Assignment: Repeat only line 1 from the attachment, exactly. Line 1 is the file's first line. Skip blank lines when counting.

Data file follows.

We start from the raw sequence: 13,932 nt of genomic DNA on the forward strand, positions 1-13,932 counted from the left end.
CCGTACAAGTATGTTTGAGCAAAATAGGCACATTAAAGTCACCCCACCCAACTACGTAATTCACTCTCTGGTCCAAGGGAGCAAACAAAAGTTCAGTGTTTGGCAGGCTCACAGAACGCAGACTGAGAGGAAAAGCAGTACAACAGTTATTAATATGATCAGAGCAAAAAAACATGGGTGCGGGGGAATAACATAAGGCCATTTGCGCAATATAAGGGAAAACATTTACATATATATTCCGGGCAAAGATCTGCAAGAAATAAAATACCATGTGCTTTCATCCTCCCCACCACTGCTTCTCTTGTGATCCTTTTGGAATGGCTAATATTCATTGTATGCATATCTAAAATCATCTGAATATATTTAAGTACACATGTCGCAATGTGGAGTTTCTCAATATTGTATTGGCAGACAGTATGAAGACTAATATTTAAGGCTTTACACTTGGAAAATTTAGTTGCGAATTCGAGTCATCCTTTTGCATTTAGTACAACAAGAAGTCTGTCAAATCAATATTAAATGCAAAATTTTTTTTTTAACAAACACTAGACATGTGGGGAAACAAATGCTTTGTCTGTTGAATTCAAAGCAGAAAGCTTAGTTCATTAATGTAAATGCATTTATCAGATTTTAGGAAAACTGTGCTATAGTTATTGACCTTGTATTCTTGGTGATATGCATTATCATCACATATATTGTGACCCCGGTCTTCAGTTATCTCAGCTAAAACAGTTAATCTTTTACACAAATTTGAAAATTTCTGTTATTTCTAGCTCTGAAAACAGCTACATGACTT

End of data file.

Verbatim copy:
We start from the raw sequence: 13,932 nt of genomic DNA on the forward strand, positions 1-13,932 counted from the left end.